Recent data from University of Victoria’s second-annual Gustavson Brand Trust Index (GBTI) showed that of all companies in Canada, Mountain Equipment Co-Op and President’s Choice ranked the highest among consumers when it comes to trustworthiness.
Though these are major national brands, the importance of trustworthiness runs deep for small businesses as well. What defines a trustworthy small business for consumers, and how does trust go beyond just the brand and image you present?
The Better Business Bureau divides the components of trust into Character and Competence. Put simply, one is the value system of transparency, integrity and fairness on which your business practices are based, and the other is the suite of skills and capabilities you demonstrate in delivering a high quality product or service.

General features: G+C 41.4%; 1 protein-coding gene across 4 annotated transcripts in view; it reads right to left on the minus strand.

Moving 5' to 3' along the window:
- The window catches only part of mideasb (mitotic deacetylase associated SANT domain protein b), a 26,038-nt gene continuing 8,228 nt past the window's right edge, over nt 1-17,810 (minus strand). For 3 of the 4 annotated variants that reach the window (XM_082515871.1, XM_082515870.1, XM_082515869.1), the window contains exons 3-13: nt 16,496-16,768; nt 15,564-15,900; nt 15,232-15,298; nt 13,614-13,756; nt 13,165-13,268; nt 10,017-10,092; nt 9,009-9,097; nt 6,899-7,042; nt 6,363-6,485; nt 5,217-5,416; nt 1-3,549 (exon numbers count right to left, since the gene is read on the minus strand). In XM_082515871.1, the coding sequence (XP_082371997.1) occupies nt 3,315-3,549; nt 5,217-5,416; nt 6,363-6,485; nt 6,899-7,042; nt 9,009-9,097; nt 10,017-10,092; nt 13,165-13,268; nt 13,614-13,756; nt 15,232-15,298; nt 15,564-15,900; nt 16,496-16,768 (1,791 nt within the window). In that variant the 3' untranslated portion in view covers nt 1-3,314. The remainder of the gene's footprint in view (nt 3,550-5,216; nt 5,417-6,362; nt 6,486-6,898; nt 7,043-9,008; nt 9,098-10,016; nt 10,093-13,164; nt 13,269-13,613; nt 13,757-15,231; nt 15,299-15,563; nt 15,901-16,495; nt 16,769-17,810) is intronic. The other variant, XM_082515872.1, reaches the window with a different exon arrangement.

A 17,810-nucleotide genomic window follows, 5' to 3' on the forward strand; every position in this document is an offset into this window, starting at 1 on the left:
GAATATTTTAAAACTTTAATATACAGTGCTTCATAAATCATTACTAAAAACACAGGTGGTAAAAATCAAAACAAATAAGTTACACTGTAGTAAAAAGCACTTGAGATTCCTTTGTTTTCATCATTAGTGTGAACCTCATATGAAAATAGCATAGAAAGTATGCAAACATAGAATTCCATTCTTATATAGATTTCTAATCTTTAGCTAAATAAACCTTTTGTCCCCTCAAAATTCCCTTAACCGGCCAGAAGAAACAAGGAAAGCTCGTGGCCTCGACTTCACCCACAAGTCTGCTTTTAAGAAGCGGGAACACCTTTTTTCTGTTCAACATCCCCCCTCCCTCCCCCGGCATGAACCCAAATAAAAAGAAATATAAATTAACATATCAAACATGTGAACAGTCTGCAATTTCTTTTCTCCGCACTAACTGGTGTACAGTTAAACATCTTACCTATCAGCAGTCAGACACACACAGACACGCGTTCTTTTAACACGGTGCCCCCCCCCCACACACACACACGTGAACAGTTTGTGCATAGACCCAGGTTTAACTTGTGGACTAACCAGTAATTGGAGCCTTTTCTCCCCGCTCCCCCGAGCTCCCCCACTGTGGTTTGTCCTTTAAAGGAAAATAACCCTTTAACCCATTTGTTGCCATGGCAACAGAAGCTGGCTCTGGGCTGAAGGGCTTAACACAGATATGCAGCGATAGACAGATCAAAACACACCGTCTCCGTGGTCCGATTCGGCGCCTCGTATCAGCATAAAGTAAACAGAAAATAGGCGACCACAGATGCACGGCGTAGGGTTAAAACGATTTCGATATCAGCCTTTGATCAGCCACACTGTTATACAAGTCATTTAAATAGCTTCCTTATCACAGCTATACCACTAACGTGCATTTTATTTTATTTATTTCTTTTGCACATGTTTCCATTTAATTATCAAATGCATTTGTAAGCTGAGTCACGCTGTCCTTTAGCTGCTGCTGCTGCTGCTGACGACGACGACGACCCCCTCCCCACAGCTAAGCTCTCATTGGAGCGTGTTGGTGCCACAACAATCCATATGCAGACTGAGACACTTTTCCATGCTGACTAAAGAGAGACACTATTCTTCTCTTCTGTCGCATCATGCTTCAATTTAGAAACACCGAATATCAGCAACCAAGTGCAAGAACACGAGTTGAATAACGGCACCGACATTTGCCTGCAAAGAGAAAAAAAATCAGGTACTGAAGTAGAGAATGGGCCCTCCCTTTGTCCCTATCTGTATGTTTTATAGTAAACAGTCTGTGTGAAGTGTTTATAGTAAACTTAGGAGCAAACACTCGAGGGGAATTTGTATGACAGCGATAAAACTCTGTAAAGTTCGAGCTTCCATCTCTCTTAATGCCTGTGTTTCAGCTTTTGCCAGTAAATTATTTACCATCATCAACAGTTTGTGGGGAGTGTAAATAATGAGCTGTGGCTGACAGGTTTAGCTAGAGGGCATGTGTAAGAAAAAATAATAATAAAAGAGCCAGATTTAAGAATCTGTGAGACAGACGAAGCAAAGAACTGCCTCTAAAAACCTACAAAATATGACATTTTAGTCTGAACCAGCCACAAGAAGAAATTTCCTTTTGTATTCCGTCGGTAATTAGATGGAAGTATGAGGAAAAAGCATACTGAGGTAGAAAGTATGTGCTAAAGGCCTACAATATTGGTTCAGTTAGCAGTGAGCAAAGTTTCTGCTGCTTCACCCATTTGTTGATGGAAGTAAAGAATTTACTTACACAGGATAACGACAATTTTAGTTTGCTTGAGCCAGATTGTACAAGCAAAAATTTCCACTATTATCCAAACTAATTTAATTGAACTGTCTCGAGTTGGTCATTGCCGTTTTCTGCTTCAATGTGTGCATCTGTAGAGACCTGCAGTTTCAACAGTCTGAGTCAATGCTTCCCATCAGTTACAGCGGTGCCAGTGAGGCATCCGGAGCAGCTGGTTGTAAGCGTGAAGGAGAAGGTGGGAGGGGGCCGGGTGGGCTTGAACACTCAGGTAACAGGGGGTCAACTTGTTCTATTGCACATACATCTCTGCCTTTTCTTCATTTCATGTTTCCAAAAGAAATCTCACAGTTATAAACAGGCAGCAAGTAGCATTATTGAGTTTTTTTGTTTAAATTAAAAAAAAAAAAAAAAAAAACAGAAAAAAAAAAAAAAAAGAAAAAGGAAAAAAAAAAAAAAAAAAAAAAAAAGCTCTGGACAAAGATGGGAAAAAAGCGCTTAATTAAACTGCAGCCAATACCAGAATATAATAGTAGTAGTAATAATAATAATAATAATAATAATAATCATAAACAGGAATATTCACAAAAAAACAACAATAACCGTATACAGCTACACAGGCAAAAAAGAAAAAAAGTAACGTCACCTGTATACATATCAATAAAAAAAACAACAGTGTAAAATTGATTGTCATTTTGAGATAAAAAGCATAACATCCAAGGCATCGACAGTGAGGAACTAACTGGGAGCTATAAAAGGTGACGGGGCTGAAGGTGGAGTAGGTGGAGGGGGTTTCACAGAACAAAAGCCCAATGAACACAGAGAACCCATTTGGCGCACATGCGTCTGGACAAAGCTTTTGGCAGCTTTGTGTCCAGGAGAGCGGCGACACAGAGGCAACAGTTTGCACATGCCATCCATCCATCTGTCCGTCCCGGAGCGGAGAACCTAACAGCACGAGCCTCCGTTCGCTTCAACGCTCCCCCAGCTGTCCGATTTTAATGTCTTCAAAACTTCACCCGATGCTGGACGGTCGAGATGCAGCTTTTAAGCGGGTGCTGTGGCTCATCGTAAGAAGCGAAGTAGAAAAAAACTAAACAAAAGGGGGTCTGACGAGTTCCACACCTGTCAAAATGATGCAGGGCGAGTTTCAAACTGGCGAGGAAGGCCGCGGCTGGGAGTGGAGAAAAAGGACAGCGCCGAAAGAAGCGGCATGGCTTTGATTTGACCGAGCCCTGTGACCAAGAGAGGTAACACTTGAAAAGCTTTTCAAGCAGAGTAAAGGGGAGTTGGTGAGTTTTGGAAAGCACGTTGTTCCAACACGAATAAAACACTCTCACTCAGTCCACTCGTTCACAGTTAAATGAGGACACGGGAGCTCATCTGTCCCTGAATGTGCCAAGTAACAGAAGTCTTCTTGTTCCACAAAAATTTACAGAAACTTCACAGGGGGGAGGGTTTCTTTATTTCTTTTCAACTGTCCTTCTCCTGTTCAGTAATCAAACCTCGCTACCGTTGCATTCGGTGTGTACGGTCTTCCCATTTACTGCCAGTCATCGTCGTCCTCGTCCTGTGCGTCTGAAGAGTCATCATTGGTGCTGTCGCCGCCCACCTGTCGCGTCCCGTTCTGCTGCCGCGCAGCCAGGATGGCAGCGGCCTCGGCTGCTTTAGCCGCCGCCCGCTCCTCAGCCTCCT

No matter the industry, these qualities are universal and drive success with both customers and staff. When you add it all up, some institutions have a tougher time building trust, though the accessible and personal nature of the small business – let’s call it the “mom and pop factor” – makes consumers more willing than average to trust smaller firms.
Trust is moving online, as well: consumer reviews and reports such as those from the aforementioned Bureau, as well as review sites like Yelp, Facebook and Tripadvisor, are becoming greater and greater influences on the perception of trustworthiness among small businesses. Doing what you can to encourage and cultivate a positive customer feedback flow for your small business will go a long way to establishing your status as a trusted entity.